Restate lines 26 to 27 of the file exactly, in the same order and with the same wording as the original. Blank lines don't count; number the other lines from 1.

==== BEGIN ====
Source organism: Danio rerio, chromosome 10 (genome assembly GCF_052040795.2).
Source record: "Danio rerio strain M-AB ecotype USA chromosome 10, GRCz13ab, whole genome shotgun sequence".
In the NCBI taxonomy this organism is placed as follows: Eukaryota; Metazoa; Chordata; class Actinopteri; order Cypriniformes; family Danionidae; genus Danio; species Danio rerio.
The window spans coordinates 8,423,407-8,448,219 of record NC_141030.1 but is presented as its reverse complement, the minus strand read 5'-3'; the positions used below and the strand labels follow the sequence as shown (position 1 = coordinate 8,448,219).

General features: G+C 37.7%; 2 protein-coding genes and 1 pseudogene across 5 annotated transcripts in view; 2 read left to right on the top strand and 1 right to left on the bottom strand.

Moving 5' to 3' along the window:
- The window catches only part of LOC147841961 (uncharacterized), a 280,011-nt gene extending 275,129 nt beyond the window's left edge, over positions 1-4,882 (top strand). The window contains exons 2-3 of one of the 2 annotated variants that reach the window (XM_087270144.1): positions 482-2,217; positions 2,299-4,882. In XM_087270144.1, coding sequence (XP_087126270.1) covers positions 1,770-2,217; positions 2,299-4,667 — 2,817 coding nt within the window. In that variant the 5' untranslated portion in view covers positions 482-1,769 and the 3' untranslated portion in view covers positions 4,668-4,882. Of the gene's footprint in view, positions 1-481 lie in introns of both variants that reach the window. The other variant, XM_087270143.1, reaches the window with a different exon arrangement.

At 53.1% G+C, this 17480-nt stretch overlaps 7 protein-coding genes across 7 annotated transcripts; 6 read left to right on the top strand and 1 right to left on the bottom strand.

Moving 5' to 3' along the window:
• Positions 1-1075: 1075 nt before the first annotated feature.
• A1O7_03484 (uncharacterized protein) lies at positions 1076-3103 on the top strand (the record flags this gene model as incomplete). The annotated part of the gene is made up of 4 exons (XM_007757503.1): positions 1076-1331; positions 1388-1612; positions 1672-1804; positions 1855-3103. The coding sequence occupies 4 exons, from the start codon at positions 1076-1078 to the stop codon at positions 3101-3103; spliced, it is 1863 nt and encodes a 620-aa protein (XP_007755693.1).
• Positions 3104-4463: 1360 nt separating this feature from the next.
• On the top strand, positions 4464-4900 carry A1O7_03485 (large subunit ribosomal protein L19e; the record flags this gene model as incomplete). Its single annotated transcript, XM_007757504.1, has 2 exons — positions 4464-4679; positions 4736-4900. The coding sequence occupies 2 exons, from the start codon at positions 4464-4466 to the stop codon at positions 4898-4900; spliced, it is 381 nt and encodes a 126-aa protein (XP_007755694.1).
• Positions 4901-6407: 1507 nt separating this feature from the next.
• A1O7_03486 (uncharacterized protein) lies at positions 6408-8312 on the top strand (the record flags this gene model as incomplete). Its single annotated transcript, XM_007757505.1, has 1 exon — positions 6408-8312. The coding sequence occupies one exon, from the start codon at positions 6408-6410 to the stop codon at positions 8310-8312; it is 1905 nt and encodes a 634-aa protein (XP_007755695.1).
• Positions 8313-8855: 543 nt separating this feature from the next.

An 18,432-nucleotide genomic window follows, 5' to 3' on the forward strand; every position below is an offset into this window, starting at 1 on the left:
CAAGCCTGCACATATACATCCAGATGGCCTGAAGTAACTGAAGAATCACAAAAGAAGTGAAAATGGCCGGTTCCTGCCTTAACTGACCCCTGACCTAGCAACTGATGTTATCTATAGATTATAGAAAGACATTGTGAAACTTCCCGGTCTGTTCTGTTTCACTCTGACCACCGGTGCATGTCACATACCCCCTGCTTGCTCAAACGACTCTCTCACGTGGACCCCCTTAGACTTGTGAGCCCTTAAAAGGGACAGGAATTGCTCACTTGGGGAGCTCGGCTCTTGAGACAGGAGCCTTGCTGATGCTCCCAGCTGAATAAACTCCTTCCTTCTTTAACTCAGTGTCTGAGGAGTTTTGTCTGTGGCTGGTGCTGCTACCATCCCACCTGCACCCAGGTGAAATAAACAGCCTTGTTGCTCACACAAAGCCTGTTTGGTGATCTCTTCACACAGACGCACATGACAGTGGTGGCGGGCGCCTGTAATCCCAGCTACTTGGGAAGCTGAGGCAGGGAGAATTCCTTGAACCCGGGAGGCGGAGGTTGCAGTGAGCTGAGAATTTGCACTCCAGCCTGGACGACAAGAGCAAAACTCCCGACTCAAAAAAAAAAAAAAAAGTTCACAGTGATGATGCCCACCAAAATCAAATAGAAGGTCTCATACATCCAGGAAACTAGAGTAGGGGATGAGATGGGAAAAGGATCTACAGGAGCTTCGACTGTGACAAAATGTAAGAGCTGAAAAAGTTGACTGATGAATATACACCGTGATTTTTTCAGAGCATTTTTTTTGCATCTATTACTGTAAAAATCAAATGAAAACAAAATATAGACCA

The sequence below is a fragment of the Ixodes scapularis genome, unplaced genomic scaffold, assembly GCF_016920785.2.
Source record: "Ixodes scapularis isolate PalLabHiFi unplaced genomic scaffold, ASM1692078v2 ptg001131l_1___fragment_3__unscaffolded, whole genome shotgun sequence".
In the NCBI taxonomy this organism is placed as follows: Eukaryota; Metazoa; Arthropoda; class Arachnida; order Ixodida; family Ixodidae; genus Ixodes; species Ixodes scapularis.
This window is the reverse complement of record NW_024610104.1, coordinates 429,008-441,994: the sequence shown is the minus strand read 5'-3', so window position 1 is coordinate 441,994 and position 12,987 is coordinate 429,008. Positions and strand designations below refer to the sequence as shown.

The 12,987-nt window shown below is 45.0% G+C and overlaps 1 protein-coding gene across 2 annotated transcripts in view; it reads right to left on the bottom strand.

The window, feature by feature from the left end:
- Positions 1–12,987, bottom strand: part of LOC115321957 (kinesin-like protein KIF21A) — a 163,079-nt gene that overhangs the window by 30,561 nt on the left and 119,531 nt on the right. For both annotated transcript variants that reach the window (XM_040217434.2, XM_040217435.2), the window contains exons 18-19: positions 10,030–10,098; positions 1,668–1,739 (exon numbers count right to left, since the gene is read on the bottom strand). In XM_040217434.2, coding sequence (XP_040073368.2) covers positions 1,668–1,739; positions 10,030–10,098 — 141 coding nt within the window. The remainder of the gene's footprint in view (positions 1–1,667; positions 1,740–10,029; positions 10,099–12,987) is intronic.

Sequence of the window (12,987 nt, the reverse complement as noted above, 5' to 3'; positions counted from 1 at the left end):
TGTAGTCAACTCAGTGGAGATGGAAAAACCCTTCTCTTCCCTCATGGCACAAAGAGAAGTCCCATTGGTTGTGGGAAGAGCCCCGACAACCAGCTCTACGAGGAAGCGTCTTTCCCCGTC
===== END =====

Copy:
Sequence of the window (12,987 nt, the reverse complement as noted above, 5' to 3'; positions counted from 1 at the left end):
TGTAGTCAACTCAGTGGAGATGGAAAAACCCTTCTCTTCCCTCATGGCACAAAGAGAAGTCCCATTGGTTGTGGGAAGAGCCCCGACAACCAGCTCTACGAGGAAGCGTCTTTCCCCGTC